Breast cancer is the leading cause of death in women all over the world. In 2015, around 2.4 million women were diagnosed with breast cancer, with 523 000 dying[1]. Because breast cancer is more treatable when found early [2], many nations have implemented screening programs. To reduce breast cancer-related morbidity and mortality, one or two radiologists review a woman's mammograms for evidence of pre-symptomatic malignancy. Although mammography has proven to be an effective technique for the early identification of breast cancer and has considerably reduced mortality, the X-ray imaging method has limits, particularly for patients with dense breast tissue.

Challenges Currently Faced

Mammography has helped reduce breast cancer-related fatalities by detecting the disease early when it is still treatable. It is, however, less responsive in women with dense breast tissue than in those with fatty breast tissue.

Furthermore, women with exceptionally dense breasts are three to six times more likely than women with virtually only fatty breasts, and two times more likely than the ordinary woman, to get breast cancer. Overdiagnosis and overtreatment of cancers that would not have become symptomatic within the woman's lifespan have been linked to such screening. There is disagreement on the level of overdiagnosis, which ranges from 1% to 54% of cancers diagnosed by screening, as well as the balance of advantages and harms of screening[2]. The range of diseases found during screening is extensive.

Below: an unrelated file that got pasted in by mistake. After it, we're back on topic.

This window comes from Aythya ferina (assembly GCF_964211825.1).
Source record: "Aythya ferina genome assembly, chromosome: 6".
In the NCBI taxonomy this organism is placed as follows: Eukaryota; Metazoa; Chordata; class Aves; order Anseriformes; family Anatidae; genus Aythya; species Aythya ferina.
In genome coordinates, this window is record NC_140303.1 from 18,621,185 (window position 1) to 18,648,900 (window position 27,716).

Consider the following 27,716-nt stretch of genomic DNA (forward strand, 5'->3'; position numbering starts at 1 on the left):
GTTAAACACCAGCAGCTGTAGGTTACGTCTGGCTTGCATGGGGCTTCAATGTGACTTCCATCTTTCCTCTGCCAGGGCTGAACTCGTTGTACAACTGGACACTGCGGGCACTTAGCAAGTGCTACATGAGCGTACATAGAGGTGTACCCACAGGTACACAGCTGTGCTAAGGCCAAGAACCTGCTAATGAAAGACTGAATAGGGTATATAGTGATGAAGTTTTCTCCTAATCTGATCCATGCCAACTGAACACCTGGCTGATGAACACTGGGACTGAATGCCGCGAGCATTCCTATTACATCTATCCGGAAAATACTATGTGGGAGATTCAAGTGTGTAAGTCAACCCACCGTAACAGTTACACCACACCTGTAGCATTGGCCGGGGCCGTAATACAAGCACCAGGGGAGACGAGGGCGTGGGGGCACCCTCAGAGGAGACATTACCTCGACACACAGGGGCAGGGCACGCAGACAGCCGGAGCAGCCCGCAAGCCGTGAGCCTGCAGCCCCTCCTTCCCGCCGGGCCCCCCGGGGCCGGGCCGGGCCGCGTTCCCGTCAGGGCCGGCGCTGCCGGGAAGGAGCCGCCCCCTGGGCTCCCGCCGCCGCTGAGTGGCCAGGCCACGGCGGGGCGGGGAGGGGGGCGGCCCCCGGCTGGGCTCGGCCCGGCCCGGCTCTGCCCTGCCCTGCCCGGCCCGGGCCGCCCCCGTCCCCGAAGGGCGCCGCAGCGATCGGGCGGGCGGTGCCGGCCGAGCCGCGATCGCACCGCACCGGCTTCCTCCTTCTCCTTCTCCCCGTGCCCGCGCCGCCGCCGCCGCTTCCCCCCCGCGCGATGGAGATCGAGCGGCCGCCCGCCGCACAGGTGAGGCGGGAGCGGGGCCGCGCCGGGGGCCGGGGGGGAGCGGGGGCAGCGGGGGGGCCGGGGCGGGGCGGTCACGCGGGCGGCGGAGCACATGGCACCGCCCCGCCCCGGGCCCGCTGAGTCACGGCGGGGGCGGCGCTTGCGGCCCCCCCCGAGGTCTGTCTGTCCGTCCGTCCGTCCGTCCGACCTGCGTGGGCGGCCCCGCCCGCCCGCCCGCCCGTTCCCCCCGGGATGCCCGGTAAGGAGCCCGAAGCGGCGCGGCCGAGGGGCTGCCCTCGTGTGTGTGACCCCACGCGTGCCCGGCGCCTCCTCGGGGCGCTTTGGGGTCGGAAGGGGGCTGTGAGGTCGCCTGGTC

The spectrums of disease found at screening have an effect on the outcome. Discovery of low-grade ductal carcinoma in situ, for example, is more likely to result in overdiagnosis[3] [4], but detection of grade 3 cancer is more likely to result in fewer deaths. [5] During screening, cancer is diagnosed in 0.6 per cent to 0.8 per cent of women. [6] [7] Between 15% and 35% of malignancies are missed by breast screening programs, either due to human error or because the tumour is not apparent or detectable to the radiologist. Interval cancers are an indication of some of these overlooked malignancies. [8]

Another difficulty for radiologists is that, while mammograms produce high-resolution pictures, most asymptomatic cancer lesions are small, sparsely dispersed, and may only show minor changes in tissue patterns.

AI Technology

Artificial intelligence (AI) has the potential to improve both interpretative and noninterpretive tasks in breast imaging. AI-based screening triage may aid in the identification of normal examinations, and AI-based computer-aided detection (AI-CAD) may improve cancer diagnosis while reducing false positives.

Artificial Intelligence in mammography has exploded in popularity over the last few years. AI in mammography is a highly sought-after medtech innovation that has been featured in the news, presented at major radiology conferences and tradeshows, and even has its own scholarly journals.

Why is AI so popular in mammography?

The answer lies in the considerable value that this technology adds to patient diagnosis and care. Here are three advantages of AI in mammography, ranging from enhanced diagnostic confidence to increased efficiency.

Artificial intelligence boosts productivity